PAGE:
5 Tips To Keep Your Skin at the Peak of Health This Summer

There’s no denying the importance of slathering on sunscreen when you’re at the pool or beach, but that’s just one facet of good skincare in the summer. There are many things you can do to keep your skin healthy during the warmer summer months.  

As a skilled dermatologist, Dr. James Petrin knows that protecting your skin from harmful UV rays is important. Not only does a bad sunburn hurt, it can also increase your risk of skin cancer. That’s why we’ve created this guide to help you promote healthy skin all summer long. 

Why summer skincare matters

Too much sun exposure can impact your skin in many ways, including:

In addition to photodamage from the sun, too much UV exposure can cause other problems. The American Cancer Society warns that UV rays can increase your risk of developing skin cancer. Thankfully, you can prevent severe damage, keeping your skin healthy with the following tips. 

1. Wear sunscreen

Hands down, this is the most important thing you can do for your skin all summer — and any time of year. Sunscreen shields your skin from harmful UV rays, reducing both the risk of photodamage (sun damage) and skin cancer. When it comes to applying sunscreen, keep these tips in mind:

These tips apply for children, too. Adults should oversee sunscreen application to make sure kids are fully protected.

2. Choose clothing wisely

Dress for the occasion. Many types of beach attire — such as bodysuits and swimsuits — are made with SPF materials that help protect your skin even if you’re outside. In addition to choosing clothes with built-in SPF, consider wearing long-sleeve shirts or pants for extended outings outside.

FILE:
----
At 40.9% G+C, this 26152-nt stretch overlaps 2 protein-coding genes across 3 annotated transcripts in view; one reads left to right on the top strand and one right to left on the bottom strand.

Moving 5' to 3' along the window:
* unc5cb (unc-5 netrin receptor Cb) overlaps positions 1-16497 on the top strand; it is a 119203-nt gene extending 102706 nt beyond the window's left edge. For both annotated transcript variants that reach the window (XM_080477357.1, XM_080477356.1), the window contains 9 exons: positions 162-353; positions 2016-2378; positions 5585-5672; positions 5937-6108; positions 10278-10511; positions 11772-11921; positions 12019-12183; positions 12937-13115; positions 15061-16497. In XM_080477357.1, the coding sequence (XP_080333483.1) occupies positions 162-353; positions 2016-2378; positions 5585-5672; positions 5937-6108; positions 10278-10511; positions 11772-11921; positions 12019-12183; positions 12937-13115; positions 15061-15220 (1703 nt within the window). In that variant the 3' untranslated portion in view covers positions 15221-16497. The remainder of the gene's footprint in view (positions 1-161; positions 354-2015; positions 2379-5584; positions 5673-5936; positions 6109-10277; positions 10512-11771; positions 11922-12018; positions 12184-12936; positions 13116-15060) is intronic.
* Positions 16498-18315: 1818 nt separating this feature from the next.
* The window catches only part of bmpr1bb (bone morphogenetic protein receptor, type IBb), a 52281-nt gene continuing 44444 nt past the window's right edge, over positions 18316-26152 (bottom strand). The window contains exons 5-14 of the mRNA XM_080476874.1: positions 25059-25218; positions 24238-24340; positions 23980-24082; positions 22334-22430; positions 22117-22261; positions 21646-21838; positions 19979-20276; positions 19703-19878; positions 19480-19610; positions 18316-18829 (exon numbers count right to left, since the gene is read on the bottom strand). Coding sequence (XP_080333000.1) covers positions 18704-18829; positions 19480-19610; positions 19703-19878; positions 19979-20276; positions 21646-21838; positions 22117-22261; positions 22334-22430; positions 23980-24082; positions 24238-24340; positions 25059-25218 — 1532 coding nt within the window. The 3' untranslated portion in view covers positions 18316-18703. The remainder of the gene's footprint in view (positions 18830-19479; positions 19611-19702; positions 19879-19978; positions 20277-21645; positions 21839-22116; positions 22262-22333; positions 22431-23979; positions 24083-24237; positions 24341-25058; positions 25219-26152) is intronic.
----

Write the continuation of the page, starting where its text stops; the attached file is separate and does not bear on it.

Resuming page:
3. Wear a hat

Hats are useful for shielding bright sunny rays from your eyes, but a wide-brimmed hat also protects the skin on your ears, the back of your neck, and your face. Wear a hat when you plan to be outside for prolonged periods, such as gardening, walking on a trail, or attending a sporting event.

4. Avoid the sun at peak hours

The sun’s rays are strongest between 10am and 2pm, so avoid sun exposure during this time. While that’s not always possible, you can still take steps to protect your skin. Seek shade under a tree or even an umbrella, wear long sleeves, put on a hat, and stay diligent with your sunscreen.

5. Double-check your medications 

Some medications may cause photosensitivity, meaning they may make you more sensitive to the sun’s rays. If your medication causes photosensitivity, avoid sun exposure. If you’re unsure, consult with your pharmacist for more details.


Your skin is your largest organ, and here at Petrin Dermatology, it’s our mission to help keep your skin in peak health. We’re happy to see patients via telehealth while the COVID-19 restrictions are in place.

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